TN plans to prevent elephant deaths on train tracks by utilising AI

On Friday, Tamil Nadu Forest Minister M Mathiventhan launched an advanced surveillance system powered by Artificial Intelligence (AI) and Machine Learning in Madukkarai, Coimbatore district to safeguard elephants from fatal accidents on railway tracks. 

Increase in Human-Elephant Conflict 

As per a statement issued by the state government, the Coimbatore forest division experienced a significant increase in Human-Elephant Conflict (HEC) in recent time, significantly due to rising elephant population, disturbances in migration corridors, increased developmental activities in and along the animal migratory paths, changes in land use patterns and agricultural practices, and anthropogenic pressure led to increasing instances of HEC in the region.

Elephants in the Coimbatore forest division are seasonal migrants, travelling from Nilgiris and Sathyamangalam to forest regions in Kerala. Officials noted specific locations such as Walayar, Bolampatty, Anaikatti reserve forest, Gopinari reserve forest, Hulical, Jaccanari slopes, Nilgiris Eastern Slope reserve forest, Soolakkarai, Singapathy, and Iruttu Pallam blocks as preferred retreats for the elephants during the rainy season. 

Between 2021 and 2023, elephants in the Coimbatore forest division strayed about 9,000 times. A major issue was elephants crossing railway tracks in the Madukkarai range, leading to train accidents.

 the Coimbatore forest division experienced a significant increase in Human-Elephant Conflict (HEC) in recent time

Two railway tracks traverse the Soolakarai beat and Bolampatti Block-I Reserved Forests in the Madukkarai Range, an area frequently visited by elephants and bordered by Kerala forests along the Walayar River. Tragically, since 2008, 11 elephants, including young calves and juveniles, have lost their lives in train collisions.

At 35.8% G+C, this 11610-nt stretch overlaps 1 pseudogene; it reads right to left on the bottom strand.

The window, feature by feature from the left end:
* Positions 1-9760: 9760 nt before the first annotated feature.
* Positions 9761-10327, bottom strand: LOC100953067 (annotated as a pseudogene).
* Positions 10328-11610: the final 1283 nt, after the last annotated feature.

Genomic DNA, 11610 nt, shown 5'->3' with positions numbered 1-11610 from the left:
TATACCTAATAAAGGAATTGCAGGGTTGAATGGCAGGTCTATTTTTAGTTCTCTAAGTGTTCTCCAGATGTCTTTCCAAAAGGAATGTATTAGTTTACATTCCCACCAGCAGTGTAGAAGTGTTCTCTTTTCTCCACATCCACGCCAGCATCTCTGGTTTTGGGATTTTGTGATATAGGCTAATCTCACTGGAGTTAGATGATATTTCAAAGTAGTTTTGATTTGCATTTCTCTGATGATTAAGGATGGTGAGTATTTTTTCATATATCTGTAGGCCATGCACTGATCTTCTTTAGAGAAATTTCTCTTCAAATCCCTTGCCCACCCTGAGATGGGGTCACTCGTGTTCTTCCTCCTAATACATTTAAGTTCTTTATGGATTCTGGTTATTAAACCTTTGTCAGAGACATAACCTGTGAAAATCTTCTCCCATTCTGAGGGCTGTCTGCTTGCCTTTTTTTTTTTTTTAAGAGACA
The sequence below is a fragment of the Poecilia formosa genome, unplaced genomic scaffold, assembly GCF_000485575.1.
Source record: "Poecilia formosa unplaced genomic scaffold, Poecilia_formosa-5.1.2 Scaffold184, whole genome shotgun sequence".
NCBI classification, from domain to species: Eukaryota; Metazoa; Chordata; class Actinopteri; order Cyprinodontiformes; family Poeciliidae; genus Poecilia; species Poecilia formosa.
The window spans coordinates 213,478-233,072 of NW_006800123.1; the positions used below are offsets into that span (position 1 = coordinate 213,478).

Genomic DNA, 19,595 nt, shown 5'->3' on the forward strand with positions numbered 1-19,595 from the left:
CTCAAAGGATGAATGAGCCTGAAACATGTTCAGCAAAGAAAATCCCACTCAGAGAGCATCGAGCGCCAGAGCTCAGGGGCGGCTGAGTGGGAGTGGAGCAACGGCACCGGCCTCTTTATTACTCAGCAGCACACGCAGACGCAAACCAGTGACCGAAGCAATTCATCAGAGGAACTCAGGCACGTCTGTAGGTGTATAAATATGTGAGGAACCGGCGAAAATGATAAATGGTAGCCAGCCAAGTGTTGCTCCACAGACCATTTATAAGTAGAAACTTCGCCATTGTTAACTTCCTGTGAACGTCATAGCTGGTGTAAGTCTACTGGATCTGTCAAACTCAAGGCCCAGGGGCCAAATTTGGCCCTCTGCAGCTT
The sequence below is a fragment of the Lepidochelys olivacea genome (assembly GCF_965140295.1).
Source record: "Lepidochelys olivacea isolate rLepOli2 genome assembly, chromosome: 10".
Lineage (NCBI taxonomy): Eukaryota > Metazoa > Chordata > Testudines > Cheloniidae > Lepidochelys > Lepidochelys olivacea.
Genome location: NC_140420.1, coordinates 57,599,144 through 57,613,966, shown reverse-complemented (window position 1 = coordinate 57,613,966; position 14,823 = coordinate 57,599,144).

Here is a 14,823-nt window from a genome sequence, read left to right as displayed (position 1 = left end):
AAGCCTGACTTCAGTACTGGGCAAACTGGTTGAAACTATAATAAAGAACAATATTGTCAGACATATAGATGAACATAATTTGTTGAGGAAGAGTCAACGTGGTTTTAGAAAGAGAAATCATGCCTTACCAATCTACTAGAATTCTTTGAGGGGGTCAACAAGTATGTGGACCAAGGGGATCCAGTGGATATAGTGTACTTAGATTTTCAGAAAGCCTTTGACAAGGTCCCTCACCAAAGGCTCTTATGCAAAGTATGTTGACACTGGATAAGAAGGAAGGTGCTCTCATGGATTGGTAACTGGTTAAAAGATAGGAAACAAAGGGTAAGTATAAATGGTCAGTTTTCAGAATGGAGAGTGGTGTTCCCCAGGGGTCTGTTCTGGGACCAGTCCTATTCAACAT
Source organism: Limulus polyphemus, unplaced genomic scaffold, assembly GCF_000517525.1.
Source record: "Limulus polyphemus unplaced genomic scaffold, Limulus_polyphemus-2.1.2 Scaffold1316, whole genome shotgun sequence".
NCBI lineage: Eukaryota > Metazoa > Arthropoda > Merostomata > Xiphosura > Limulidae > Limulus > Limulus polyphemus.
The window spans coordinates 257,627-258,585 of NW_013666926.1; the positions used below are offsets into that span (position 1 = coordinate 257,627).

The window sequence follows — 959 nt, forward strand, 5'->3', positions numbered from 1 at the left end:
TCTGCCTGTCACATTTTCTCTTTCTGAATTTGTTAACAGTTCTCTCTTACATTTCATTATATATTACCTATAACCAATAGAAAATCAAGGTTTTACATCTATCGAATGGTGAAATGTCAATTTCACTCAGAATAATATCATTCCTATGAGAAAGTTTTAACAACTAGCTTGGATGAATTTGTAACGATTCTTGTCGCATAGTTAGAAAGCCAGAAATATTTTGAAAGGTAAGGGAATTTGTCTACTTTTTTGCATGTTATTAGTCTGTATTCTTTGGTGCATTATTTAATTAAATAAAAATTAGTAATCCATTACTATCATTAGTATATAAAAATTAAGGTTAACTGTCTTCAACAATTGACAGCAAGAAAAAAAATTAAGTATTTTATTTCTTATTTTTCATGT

₹7.24 crore AI-enabled autonomous surveillance system

To address this challenge, the state government, in consultation with experts, has decided to implement an AI-enabled autonomous surveillance system, which aims to monitor elephant movements round the clock along the railway tracks to effectively track their presence and prevent accidents. 

State Forest Minister M Mathiventhan mentioned that the AI-enabled surveillance system was installed along the railway lines in the Madukkarai forest range, costing ₹7.24 crore, after a field investigation was conducted, it was identified that a seven-kilometre stretch of railway track is the most vulnerable. 

Mathiventhan said “The forest department and railway officials will work together to prevent accidents based on the data generated by the AI-enabled surveillance system. The data will also help study elephant behaviour and profile individual elephants for future decision making,” 

Supriya Sahu, additional chief secretary for environment, climate change, and forest, stated that approximately 130 trains traverse the A and B railway lines daily, with nearly 1,000 elephant crossings reported on these tracks each year.

How will it work? 

According to officials, the AI-based surveillance system consists of 12 tall towers spaced 500 metres apart ( 5 towers along the A line and seven towers along the B line).

Each tower is equipped with twin 360-degree, thermal night vision and regular cameras, providing clear visuals up to 900 metres. They are strategically placed along the railway track in Bolampatti Block-I forest. 

 safeguard elephants from fatal accidents on railway tracks. 

Staff at the control centre can zoom in or out of real-time visuals captured by the thermal imaging technology. The sensed data is automatically transmitted to the control room for real-time processing. 

Forest department frontline staff, along with the technical team, will operate on a shift basis in the control room to monitor animal movement and alert train drivers via calls, SMS messages, and alerts. Additionally, hooters and digital display alerts are positioned near the track for train drivers.

The system generates alerts upon detecting elephant presence in three zones: yellow (100-150 metres), orange (50-100 metres), and red (0-50 metres), signalling proximity to the tracks. These alerts are promptly sent to forest and railway officials to prevent train-elephant collisions. 

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